3 ways Social Security enhances a life insurance and annuity discussionBlog added by William Meyer on July 8, 2014
William Meyer

William Meyer

Joined: June 24, 2014

Bridge, gap, survivor — it might sound like the plot to a B-movie disaster flick, but it’s actually three effective Social Security arguments that agents and advisors can use in their life insurance and annuity discussions. I’ll go further and say these are three arguments all agents and advisors should include in client meetings. They’re short, powerful and immediately intuitive.

1. Bridge — The client might retire at age 62 and not want to take Social Security early due to the accompanying penalty. The client might also want to wait to leave the workforce until the full retirement age (FRA) of age 66, but then delay the beginning of their Social Security payments until age 70 to maximize the delayed retirement credits. Whatever the reason, they’ll still need income and any component of the delay can be covered by either a deferred or immediate annuity, depending on their individual situation.

2. Fill the gap — More Americans are relying on Social Security for a greater portion of their retirement income. While it’s no doubt an effective program, most pundits and politicians view the increased reliance as problematic, because a fixed income consisting of Social Security often just isn’t enough. The difference between what a recipient gets and what they need can also be covered by either a deferred or immediate annuity, again depending on their individual situation.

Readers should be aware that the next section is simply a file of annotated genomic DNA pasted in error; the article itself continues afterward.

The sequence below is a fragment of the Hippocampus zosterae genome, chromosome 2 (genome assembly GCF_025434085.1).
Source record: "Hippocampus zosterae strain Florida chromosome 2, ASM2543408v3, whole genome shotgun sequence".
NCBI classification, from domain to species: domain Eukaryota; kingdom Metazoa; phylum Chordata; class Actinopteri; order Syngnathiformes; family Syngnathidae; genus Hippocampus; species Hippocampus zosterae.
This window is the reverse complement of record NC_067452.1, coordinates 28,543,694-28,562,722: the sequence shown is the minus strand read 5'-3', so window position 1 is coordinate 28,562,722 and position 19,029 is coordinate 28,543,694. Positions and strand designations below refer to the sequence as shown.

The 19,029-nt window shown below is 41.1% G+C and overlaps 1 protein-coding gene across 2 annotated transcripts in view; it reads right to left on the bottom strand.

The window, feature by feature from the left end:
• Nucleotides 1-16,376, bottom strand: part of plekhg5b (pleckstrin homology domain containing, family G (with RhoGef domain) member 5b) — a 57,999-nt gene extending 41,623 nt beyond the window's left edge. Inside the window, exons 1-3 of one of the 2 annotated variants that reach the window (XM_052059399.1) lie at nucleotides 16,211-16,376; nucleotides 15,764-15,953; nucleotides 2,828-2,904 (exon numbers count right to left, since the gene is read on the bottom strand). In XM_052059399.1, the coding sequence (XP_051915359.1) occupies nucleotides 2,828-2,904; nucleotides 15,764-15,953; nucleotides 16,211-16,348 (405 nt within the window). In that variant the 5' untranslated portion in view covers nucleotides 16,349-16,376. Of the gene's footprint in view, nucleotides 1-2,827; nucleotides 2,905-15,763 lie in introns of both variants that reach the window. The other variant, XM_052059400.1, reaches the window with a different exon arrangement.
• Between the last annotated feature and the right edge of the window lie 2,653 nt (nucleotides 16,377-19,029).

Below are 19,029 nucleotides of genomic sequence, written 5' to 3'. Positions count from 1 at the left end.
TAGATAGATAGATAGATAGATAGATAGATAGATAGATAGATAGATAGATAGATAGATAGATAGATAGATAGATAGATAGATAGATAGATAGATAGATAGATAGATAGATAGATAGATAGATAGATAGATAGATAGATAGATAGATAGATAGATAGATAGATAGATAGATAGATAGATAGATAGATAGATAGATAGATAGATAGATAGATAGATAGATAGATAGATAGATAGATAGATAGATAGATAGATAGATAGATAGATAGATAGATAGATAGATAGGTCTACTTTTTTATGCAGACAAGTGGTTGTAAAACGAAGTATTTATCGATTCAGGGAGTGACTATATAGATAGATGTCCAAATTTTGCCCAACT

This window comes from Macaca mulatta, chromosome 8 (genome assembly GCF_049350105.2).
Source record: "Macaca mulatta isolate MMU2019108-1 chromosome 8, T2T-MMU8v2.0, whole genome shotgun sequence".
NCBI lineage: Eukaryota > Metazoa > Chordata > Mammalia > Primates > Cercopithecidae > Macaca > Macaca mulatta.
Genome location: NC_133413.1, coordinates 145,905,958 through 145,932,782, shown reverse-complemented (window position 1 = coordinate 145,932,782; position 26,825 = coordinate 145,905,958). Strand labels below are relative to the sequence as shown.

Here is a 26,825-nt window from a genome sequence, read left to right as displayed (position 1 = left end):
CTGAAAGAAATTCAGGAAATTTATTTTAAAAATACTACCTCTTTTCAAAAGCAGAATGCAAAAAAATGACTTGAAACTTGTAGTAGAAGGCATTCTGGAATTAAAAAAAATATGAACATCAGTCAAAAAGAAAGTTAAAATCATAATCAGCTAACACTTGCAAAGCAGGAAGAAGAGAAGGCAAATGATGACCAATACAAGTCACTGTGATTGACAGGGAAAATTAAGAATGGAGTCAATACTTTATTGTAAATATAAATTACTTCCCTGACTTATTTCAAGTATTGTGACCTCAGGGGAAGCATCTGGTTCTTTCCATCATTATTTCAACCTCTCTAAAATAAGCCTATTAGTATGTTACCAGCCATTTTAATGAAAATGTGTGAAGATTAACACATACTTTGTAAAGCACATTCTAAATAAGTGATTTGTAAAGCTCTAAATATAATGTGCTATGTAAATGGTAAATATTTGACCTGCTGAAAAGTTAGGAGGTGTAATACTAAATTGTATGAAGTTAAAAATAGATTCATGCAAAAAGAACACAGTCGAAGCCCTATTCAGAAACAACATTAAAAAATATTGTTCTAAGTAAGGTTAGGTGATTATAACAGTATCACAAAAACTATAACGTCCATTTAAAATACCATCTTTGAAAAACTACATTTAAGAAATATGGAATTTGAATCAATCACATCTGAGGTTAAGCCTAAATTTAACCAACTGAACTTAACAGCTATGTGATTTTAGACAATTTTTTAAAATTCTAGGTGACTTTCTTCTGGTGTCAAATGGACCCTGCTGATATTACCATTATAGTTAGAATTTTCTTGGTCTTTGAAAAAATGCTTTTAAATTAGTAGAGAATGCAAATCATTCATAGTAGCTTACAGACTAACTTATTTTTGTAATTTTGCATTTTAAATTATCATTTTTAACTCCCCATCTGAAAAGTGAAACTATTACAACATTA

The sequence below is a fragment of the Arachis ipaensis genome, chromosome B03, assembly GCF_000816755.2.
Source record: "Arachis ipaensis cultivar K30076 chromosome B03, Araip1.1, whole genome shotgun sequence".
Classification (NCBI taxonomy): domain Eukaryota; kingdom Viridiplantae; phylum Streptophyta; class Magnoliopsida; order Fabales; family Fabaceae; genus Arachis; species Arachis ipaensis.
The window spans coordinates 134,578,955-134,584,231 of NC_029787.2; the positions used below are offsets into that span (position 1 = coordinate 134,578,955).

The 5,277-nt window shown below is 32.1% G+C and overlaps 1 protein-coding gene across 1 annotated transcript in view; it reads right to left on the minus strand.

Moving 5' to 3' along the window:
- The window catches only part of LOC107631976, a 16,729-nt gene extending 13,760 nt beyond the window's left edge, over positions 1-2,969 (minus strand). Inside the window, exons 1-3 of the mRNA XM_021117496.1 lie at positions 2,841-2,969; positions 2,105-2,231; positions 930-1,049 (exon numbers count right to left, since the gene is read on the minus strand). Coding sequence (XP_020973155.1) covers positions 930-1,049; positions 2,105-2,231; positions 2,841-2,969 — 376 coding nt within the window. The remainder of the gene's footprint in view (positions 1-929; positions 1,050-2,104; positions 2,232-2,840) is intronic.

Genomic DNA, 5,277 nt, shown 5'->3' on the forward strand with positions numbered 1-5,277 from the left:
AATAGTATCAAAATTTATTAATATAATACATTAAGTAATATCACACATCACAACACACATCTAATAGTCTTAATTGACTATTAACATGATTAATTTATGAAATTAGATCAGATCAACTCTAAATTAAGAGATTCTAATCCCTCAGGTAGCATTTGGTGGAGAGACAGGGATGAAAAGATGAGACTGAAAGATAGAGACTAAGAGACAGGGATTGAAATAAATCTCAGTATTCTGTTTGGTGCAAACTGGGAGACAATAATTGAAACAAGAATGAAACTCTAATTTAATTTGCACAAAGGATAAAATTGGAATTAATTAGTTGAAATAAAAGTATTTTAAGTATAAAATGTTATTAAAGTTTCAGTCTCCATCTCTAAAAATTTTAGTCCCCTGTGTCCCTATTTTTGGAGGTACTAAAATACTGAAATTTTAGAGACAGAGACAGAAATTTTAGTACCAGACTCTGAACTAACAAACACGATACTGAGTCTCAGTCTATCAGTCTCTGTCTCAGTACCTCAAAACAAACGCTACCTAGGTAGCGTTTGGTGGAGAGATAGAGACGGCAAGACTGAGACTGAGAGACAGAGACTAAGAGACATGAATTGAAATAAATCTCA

3. Survivor’s benefits — Survivor’s benefits (also called widow’s or widower’s benefits) are benefits a person receives based on their working spouse’s earning records after the spouse dies. Unfortunately, the spouse rarely receives as much as they expect or need. Life insurance would therefore act as an appropriate solution, one that could be suggested to cover the shortfall after a thorough calculation and explanation of their estimated survivor’s benefit.

Recognizing that Social Security alone is rarely enough to enjoy an affordable quality of life in retirement, combined with a thorough explanation of the survivor’s benefit, naturally opens an opportunity for a conversation about annuities and life insurance. It’s a great way to use Social Security as a springboard to a larger retirement income discussion, and the products that come with it.
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